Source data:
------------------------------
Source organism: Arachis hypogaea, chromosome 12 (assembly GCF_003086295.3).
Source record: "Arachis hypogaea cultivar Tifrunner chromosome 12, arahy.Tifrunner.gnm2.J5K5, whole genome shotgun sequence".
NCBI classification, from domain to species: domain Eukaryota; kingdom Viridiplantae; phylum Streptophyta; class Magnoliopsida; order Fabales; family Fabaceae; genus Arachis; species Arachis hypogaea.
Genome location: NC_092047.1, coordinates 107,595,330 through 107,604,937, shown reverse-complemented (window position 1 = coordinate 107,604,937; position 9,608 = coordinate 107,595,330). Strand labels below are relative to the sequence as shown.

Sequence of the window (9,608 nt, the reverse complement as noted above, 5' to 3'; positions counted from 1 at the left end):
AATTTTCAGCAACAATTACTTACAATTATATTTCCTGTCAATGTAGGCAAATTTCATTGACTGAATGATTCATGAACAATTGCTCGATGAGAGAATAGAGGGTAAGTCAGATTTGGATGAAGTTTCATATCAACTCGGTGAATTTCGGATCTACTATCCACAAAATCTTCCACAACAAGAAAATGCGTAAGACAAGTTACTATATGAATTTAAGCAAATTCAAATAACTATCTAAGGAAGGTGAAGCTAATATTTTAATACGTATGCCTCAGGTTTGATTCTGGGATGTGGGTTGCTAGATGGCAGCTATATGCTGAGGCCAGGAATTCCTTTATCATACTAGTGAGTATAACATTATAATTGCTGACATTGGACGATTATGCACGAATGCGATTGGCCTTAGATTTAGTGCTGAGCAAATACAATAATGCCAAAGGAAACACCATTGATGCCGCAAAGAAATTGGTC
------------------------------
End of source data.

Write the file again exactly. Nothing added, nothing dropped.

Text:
Source organism: Arachis hypogaea, chromosome 12 (assembly GCF_003086295.3).
Source record: "Arachis hypogaea cultivar Tifrunner chromosome 12, arahy.Tifrunner.gnm2.J5K5, whole genome shotgun sequence".
NCBI classification, from domain to species: domain Eukaryota; kingdom Viridiplantae; phylum Streptophyta; class Magnoliopsida; order Fabales; family Fabaceae; genus Arachis; species Arachis hypogaea.
Genome location: NC_092047.1, coordinates 107,595,330 through 107,604,937, shown reverse-complemented (window position 1 = coordinate 107,604,937; position 9,608 = coordinate 107,595,330). Strand labels below are relative to the sequence as shown.

Sequence of the window (9,608 nt, the reverse complement as noted above, 5' to 3'; positions counted from 1 at the left end):
AATTTTCAGCAACAATTACTTACAATTATATTTCCTGTCAATGTAGGCAAATTTCATTGACTGAATGATTCATGAACAATTGCTCGATGAGAGAATAGAGGGTAAGTCAGATTTGGATGAAGTTTCATATCAACTCGGTGAATTTCGGATCTACTATCCACAAAATCTTCCACAACAAGAAAATGCGTAAGACAAGTTACTATATGAATTTAAGCAAATTCAAATAACTATCTAAGGAAGGTGAAGCTAATATTTTAATACGTATGCCTCAGGTTTGATTCTGGGATGTGGGTTGCTAGATGGCAGCTATATGCTGAGGCCAGGAATTCCTTTATCATACTAGTGAGTATAACATTATAATTGCTGACATTGGACGATTATGCACGAATGCGATTGGCCTTAGATTTAGTGCTGAGCAAATACAATAATGCCAAAGGAAACACCATTGATGCCGCAAAGAAATTGGTC